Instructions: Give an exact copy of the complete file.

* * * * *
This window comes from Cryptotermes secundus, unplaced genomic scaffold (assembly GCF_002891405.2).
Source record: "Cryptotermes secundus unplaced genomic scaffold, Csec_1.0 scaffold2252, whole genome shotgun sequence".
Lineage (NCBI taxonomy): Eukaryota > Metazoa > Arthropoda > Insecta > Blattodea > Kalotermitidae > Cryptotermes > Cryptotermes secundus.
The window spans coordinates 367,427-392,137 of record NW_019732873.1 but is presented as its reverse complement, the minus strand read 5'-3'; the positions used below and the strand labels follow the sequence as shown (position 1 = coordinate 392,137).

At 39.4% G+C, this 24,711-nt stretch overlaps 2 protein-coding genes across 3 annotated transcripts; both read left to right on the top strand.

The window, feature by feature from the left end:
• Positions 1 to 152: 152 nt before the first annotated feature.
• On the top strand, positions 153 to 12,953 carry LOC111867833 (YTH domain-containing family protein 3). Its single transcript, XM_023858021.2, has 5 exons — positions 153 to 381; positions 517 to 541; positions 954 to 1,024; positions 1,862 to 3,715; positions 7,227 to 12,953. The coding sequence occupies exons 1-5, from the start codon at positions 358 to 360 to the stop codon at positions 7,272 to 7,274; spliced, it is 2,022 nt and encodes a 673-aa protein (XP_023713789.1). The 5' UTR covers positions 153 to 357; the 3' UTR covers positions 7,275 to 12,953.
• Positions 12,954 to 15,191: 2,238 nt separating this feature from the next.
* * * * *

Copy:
This window comes from Cryptotermes secundus, unplaced genomic scaffold (assembly GCF_002891405.2).
Source record: "Cryptotermes secundus unplaced genomic scaffold, Csec_1.0 scaffold2252, whole genome shotgun sequence".
Lineage (NCBI taxonomy): Eukaryota > Metazoa > Arthropoda > Insecta > Blattodea > Kalotermitidae > Cryptotermes > Cryptotermes secundus.
The window spans coordinates 367,427-392,137 of record NW_019732873.1 but is presented as its reverse complement, the minus strand read 5'-3'; the positions used below and the strand labels follow the sequence as shown (position 1 = coordinate 392,137).

At 39.4% G+C, this 24,711-nt stretch overlaps 2 protein-coding genes across 3 annotated transcripts; both read left to right on the top strand.

The window, feature by feature from the left end:
• Positions 1 to 152: 152 nt before the first annotated feature.
• On the top strand, positions 153 to 12,953 carry LOC111867833 (YTH domain-containing family protein 3). Its single transcript, XM_023858021.2, has 5 exons — positions 153 to 381; positions 517 to 541; positions 954 to 1,024; positions 1,862 to 3,715; positions 7,227 to 12,953. The coding sequence occupies exons 1-5, from the start codon at positions 358 to 360 to the stop codon at positions 7,272 to 7,274; spliced, it is 2,022 nt and encodes a 673-aa protein (XP_023713789.1). The 5' UTR covers positions 153 to 357; the 3' UTR covers positions 7,275 to 12,953.
• Positions 12,954 to 15,191: 2,238 nt separating this feature from the next.